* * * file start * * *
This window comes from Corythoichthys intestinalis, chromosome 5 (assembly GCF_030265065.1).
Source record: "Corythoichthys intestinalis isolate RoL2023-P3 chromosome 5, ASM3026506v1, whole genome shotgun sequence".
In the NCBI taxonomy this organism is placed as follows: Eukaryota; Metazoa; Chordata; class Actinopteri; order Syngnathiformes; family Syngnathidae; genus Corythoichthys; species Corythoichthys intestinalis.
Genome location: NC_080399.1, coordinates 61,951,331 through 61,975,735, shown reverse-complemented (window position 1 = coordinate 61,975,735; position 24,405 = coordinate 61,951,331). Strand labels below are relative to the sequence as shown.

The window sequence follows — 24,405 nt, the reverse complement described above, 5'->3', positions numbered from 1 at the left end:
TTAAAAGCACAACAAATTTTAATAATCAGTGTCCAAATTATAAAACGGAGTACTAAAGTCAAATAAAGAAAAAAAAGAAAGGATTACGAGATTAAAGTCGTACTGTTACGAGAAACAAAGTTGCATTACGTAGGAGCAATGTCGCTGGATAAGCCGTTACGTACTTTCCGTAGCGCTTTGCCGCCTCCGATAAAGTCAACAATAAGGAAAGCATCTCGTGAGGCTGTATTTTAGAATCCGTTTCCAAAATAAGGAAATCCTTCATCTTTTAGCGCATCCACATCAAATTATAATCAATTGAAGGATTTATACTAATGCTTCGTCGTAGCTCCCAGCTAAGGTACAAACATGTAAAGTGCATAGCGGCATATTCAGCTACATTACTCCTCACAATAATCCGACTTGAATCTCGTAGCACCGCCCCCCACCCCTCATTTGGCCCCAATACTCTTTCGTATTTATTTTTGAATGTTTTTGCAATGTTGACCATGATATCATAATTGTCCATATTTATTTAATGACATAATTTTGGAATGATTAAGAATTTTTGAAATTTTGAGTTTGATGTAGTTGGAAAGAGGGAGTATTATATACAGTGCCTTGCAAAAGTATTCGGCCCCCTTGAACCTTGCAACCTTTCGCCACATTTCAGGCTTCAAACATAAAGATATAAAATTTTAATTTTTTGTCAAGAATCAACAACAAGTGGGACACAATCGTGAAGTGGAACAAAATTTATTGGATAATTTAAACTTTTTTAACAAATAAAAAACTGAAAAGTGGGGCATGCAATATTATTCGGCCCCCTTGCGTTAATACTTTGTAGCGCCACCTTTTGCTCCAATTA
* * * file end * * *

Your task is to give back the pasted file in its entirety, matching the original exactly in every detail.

This window comes from Corythoichthys intestinalis, chromosome 5 (assembly GCF_030265065.1).
Source record: "Corythoichthys intestinalis isolate RoL2023-P3 chromosome 5, ASM3026506v1, whole genome shotgun sequence".
In the NCBI taxonomy this organism is placed as follows: Eukaryota; Metazoa; Chordata; class Actinopteri; order Syngnathiformes; family Syngnathidae; genus Corythoichthys; species Corythoichthys intestinalis.
Genome location: NC_080399.1, coordinates 61,951,331 through 61,975,735, shown reverse-complemented (window position 1 = coordinate 61,975,735; position 24,405 = coordinate 61,951,331). Strand labels below are relative to the sequence as shown.

The window sequence follows — 24,405 nt, the reverse complement described above, 5'->3', positions numbered from 1 at the left end:
TTAAAAGCACAACAAATTTTAATAATCAGTGTCCAAATTATAAAACGGAGTACTAAAGTCAAATAAAGAAAAAAAAGAAAGGATTACGAGATTAAAGTCGTACTGTTACGAGAAACAAAGTTGCATTACGTAGGAGCAATGTCGCTGGATAAGCCGTTACGTACTTTCCGTAGCGCTTTGCCGCCTCCGATAAAGTCAACAATAAGGAAAGCATCTCGTGAGGCTGTATTTTAGAATCCGTTTCCAAAATAAGGAAATCCTTCATCTTTTAGCGCATCCACATCAAATTATAATCAATTGAAGGATTTATACTAATGCTTCGTCGTAGCTCCCAGCTAAGGTACAAACATGTAAAGTGCATAGCGGCATATTCAGCTACATTACTCCTCACAATAATCCGACTTGAATCTCGTAGCACCGCCCCCCACCCCTCATTTGGCCCCAATACTCTTTCGTATTTATTTTTGAATGTTTTTGCAATGTTGACCATGATATCATAATTGTCCATATTTATTTAATGACATAATTTTGGAATGATTAAGAATTTTTGAAATTTTGAGTTTGATGTAGTTGGAAAGAGGGAGTATTATATACAGTGCCTTGCAAAAGTATTCGGCCCCCTTGAACCTTGCAACCTTTCGCCACATTTCAGGCTTCAAACATAAAGATATAAAATTTTAATTTTTTGTCAAGAATCAACAACAAGTGGGACACAATCGTGAAGTGGAACAAAATTTATTGGATAATTTAAACTTTTTTAACAAATAAAAAACTGAAAAGTGGGGCATGCAATATTATTCGGCCCCCTTGCGTTAATACTTTGTAGCGCCACCTTTTGCTCCAATTA